Unfortunately, in the real world, I’ve found that many teachers work far harder than lots of their students. Modern day teaching, even for those that are employed in effective schools, is not about fostering and encouraging a love of learning and a passion for a subject, it is about getting students to pass an exam or a course using criteria that is set by an exam board whilst being bombarded by data and outcomes, none of which the students will be held accountable for if they fail. It has now become a teacher’s job to almost do the work for the lazier kids because they’re scared of how the results will look. The kids know this too – I was even once told ‘you’re not allowed to fail me‘ by a smug student when I informed him that his grades weren’t good enough – and one of my biggest worries for them in their future lives is that when they do fail for the first time, it will be at a much higher cost and there won’t be an adult to step in and make everything better. Our lessons and the ability to do our jobs effectively are decided based upon a twenty minute observation and the data that demonstrates our students progress, our wages now depend on it, and I have seen accomplished and respected members of staff reduced to tears at the mere mention of OFSTED.

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The pressure of the job has intensified every single year that I have been in the profession, and eventually it started to take a toll on my health. A year ago I was hospitalised with a severe kidney infection and a virus for nearly a week, followed by a further five weeks off in order to recover. This was caused because I ignored a urinary tract infection, mainly because of how busy I was. I can’t and don’t blame the school for this, but it is a common part of the job that members of staff within a school environment will work through illnesses because of the workload and worries about the detrimental impact that time off will have on their students.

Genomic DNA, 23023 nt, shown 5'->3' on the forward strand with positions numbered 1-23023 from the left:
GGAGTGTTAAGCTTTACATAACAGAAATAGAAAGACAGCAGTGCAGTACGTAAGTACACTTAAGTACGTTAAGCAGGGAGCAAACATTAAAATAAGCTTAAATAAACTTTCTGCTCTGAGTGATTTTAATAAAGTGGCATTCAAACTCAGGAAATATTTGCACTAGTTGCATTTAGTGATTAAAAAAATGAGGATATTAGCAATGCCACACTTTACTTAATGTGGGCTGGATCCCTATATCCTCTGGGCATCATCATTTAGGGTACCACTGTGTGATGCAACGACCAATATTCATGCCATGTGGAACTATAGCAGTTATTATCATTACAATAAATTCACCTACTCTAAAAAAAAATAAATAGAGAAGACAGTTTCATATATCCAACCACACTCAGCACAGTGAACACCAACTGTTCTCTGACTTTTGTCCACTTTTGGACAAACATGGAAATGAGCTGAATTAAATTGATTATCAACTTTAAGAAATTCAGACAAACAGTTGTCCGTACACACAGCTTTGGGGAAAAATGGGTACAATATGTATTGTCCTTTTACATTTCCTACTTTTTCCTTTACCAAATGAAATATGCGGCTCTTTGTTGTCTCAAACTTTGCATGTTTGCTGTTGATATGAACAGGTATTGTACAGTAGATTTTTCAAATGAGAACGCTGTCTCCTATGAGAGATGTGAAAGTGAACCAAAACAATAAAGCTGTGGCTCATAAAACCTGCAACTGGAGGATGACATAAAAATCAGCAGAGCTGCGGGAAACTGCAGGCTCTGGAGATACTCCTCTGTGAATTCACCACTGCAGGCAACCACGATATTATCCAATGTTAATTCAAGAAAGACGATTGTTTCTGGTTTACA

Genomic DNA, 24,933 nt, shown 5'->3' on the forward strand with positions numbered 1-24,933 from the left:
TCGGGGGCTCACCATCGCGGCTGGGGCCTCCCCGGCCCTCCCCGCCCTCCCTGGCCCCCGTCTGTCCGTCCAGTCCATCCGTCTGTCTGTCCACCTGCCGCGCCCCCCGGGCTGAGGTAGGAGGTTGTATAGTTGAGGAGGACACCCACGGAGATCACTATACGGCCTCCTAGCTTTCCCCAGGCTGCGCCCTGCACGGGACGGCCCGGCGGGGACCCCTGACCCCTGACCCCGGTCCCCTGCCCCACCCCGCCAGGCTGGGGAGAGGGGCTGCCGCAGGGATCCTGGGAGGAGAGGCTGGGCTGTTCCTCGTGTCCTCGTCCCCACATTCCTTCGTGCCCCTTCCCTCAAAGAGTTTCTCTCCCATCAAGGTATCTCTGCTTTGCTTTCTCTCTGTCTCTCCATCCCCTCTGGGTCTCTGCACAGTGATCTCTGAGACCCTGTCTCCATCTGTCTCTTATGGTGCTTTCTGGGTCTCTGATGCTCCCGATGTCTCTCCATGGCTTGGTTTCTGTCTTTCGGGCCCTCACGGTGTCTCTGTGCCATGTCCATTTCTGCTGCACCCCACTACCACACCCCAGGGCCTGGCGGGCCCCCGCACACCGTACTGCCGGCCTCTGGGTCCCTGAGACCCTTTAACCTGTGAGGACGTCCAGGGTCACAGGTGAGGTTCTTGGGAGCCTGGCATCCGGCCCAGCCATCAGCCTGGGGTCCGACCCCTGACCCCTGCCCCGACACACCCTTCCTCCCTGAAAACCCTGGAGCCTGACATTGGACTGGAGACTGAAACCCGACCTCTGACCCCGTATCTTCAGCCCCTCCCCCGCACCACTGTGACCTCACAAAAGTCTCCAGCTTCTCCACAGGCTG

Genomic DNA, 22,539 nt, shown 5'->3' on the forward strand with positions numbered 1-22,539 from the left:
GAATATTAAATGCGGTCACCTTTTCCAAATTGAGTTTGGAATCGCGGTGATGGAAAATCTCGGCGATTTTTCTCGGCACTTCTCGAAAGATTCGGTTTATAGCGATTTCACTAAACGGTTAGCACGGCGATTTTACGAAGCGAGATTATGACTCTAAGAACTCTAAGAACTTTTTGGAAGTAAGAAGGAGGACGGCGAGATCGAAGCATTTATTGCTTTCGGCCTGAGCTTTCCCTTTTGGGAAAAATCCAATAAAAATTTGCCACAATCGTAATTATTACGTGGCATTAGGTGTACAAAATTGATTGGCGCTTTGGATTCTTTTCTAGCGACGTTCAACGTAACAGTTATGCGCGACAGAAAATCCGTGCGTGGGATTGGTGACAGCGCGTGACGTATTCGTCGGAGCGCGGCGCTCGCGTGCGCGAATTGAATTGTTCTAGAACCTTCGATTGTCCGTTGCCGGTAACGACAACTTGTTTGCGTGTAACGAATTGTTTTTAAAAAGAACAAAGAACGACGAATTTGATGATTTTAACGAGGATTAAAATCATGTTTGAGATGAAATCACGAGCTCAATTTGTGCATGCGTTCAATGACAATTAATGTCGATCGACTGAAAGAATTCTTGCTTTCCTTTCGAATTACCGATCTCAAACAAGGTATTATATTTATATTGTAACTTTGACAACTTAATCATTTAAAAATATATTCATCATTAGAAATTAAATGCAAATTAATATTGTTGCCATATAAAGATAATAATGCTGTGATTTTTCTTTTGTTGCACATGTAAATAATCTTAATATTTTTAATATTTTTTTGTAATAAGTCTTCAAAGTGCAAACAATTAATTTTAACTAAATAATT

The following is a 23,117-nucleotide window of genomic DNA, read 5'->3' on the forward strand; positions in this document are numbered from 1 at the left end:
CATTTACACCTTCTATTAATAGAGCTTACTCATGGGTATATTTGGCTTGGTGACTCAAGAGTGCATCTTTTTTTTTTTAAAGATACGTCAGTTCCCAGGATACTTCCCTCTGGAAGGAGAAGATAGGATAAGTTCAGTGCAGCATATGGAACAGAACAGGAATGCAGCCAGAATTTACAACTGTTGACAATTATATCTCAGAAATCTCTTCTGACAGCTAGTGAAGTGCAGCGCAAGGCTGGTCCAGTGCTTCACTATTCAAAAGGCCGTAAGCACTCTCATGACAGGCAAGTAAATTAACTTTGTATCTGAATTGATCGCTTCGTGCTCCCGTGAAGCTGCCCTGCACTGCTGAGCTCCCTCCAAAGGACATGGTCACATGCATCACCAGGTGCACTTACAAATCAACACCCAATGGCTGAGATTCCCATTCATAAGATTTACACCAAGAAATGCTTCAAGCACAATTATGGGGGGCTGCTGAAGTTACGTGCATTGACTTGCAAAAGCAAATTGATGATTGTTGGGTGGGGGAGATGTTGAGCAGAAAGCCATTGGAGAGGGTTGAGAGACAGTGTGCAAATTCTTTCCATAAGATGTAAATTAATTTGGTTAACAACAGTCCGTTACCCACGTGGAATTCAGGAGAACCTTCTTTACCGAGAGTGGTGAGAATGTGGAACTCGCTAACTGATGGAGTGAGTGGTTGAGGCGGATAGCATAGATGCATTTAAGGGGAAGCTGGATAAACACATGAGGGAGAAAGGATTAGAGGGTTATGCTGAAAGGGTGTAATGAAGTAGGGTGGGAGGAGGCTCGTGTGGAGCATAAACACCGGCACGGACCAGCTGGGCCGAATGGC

My school and colleagues were very supportive and I returned in reasonable physical health, but that didn’t change the fact that the workload was there, and mentally I was sinking. I missed deadlines left and right. I had so much to remember that I forgot everything. However, what I found to be most frustrating were the pressures put on me with the older students and the achievement of their target grades, pressures that were not set by the school, but by government based targets. I started to feel constantly anxious and suffered from minor panic attacks, something that I had never experienced before. My mindset changed. I found it increasingly difficult to tolerate the laziness and apathy that some of my students demonstrated on a daily basis. I bent over backwards and exhausted myself hosting further coursework catch up sessions almost every night after school, repeatedly remarked coursework that was substandard due to the fact that some of my students didn’t bother to listen in the lessons and as it got closer to exams I became a verbal punching bag for stressed out teenagers. I rang parents, got other members of staff involved, praised, sanctioned and gave up a lot of my personal time to drag them (often kicking and screaming) to the finish line. Worse still, I started to take it personally and really dislike some of my students attitudes, particularly when they threw my hard work and support back in my face during their moments of stress. This is a common problem throughout the British education system, and is one of the biggest issues that all of my teacher friends have experienced in their careers. I remember that one friend in particular remarked that one of her most difficult classes was more focused on crowd control, not teaching.